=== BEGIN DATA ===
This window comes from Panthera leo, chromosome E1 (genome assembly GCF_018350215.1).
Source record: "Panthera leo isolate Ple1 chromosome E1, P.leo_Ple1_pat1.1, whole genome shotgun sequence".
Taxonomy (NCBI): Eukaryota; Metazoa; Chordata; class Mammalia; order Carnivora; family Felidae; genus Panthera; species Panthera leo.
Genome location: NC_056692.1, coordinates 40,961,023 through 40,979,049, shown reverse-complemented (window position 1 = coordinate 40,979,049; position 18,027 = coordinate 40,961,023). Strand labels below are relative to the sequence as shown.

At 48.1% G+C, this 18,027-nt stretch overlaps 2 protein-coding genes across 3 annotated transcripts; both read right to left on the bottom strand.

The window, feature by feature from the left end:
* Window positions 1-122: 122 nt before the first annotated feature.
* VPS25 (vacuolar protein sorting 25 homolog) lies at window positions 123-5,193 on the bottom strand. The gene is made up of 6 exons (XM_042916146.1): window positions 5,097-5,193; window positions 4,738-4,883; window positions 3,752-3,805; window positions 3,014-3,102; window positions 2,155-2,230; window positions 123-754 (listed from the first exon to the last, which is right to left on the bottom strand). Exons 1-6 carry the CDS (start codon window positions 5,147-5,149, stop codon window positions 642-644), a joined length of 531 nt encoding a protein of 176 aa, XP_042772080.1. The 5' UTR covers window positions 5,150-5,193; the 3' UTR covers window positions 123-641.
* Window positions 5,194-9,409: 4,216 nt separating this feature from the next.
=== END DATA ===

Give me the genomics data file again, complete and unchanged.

This window comes from Panthera leo, chromosome E1 (genome assembly GCF_018350215.1).
Source record: "Panthera leo isolate Ple1 chromosome E1, P.leo_Ple1_pat1.1, whole genome shotgun sequence".
Taxonomy (NCBI): Eukaryota; Metazoa; Chordata; class Mammalia; order Carnivora; family Felidae; genus Panthera; species Panthera leo.
Genome location: NC_056692.1, coordinates 40,961,023 through 40,979,049, shown reverse-complemented (window position 1 = coordinate 40,979,049; position 18,027 = coordinate 40,961,023). Strand labels below are relative to the sequence as shown.

At 48.1% G+C, this 18,027-nt stretch overlaps 2 protein-coding genes across 3 annotated transcripts; both read right to left on the bottom strand.

The window, feature by feature from the left end:
* Window positions 1-122: 122 nt before the first annotated feature.
* VPS25 (vacuolar protein sorting 25 homolog) lies at window positions 123-5,193 on the bottom strand. The gene is made up of 6 exons (XM_042916146.1): window positions 5,097-5,193; window positions 4,738-4,883; window positions 3,752-3,805; window positions 3,014-3,102; window positions 2,155-2,230; window positions 123-754 (listed from the first exon to the last, which is right to left on the bottom strand). Exons 1-6 carry the CDS (start codon window positions 5,147-5,149, stop codon window positions 642-644), a joined length of 531 nt encoding a protein of 176 aa, XP_042772080.1. The 5' UTR covers window positions 5,150-5,193; the 3' UTR covers window positions 123-641.
* Window positions 5,194-9,409: 4,216 nt separating this feature from the next.